Tests which are flexible and fit for purpose

Dozens of tests are available from publishers and research units. Unfortunately much of their current use is driven by headteachers’ SATs anxiety: they are used indiscriminately on all children once a term. But these tests can be used very flexibly, according to circumstances and children’s needs:

  • Some cover a range of topics and align with national standards.
  • Some are designed to identify gaps in the children’s knowledge at the end of a unit of work, for example on decimals or geometry.
  • Many are diagnostic, to show teachers which children need extra help in a specific skill.
  • Some are marked automatically by computer to save teachers time.
  • Some computer-based tests are adaptive: the difficulty of the next question is adjusted if a child gets too many wrong or is finding them too easy.
  • There are even tests for parents to use at home if they are particularly worried about their child’s progress.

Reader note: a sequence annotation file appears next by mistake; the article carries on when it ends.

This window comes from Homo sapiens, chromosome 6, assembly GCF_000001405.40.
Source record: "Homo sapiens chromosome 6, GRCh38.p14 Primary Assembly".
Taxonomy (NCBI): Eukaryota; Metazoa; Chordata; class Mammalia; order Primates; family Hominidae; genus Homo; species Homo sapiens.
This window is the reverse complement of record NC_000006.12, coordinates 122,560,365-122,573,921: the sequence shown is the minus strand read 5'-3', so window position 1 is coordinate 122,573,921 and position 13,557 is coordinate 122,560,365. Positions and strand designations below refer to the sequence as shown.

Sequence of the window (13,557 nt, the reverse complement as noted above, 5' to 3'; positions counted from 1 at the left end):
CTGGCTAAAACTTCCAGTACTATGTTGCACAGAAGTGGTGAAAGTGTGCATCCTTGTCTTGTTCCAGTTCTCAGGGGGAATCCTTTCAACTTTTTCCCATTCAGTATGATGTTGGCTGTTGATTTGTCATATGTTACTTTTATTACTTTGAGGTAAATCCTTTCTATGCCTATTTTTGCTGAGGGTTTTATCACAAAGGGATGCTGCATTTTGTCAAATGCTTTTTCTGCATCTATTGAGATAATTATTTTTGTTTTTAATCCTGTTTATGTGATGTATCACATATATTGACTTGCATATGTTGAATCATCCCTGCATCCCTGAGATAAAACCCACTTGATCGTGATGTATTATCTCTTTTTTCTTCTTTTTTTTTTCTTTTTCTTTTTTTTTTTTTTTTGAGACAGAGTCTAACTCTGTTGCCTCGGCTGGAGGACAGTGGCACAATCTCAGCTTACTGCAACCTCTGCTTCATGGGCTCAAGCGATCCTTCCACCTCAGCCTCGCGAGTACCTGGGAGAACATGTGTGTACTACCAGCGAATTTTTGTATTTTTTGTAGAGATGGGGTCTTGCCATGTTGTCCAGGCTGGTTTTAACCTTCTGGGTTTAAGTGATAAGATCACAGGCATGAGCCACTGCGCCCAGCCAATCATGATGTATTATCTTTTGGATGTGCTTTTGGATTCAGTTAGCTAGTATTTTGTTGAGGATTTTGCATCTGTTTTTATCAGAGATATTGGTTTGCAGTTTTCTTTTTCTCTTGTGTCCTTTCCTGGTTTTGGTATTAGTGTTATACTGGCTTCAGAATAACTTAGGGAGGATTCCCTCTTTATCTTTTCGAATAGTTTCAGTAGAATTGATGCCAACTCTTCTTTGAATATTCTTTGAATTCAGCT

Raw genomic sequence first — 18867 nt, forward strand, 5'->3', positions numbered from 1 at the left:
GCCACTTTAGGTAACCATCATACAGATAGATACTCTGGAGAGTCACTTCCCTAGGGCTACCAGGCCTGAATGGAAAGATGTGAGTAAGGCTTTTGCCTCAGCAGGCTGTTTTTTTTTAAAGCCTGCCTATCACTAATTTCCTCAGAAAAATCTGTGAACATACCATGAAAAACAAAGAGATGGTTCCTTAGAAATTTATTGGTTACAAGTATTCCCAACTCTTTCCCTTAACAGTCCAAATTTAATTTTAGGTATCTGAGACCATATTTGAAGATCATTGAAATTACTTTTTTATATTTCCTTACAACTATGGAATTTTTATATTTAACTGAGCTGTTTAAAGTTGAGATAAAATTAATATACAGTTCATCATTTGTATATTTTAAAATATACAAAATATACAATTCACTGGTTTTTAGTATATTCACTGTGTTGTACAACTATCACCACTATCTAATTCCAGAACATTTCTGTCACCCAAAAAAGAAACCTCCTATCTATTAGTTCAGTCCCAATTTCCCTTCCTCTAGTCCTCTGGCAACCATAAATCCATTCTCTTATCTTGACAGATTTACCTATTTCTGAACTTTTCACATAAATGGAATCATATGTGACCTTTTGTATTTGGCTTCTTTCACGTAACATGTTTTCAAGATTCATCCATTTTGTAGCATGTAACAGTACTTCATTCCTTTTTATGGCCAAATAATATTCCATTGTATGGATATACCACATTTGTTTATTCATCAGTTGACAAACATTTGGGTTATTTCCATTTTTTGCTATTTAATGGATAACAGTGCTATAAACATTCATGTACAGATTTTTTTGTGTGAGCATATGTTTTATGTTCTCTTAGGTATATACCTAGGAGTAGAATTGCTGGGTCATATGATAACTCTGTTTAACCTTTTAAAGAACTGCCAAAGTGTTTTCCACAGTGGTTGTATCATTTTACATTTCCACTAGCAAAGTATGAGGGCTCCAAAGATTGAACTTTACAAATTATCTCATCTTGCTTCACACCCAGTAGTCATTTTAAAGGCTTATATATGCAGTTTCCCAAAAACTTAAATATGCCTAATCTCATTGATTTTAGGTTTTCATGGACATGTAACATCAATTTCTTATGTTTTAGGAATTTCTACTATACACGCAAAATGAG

One of the most experienced publishers provides an assessment bank so that a teacher can make up her own test to focus on a particular part of the curriculum: 7500 different questions, each providing feedback on a child’s strengths and difficulties.

Without SATs, teachers will be able to use these assessments flexibly and purposefully to help shape their future teaching.

Assessment is more than a score

We must also remember that assessment is not just about scores or grades. Other kinds of assessment can provide richer feedback on a child’s learning.

One proven method is the portfolio. They are used all over the world with children of all ages.

  • With the teacher’s help, children choose five or six pieces of work they are proud of.
  • The portfolio forms the basis of a conversation between the teacher, pupil and parents. Samples from the previous year can be used to show the progress made.
  • The portfolio can then be handed to the next year’s class teacher, or Year 7 teachers.

Portfolios don’t mean filling wheelbarrows with work. They needn’t increase teachers’ workload. They do provide much richer information to parents and boost children’s morale.

When SATs go, the sky won’t fall in.

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Demoralisation and failure: what are we doing to children?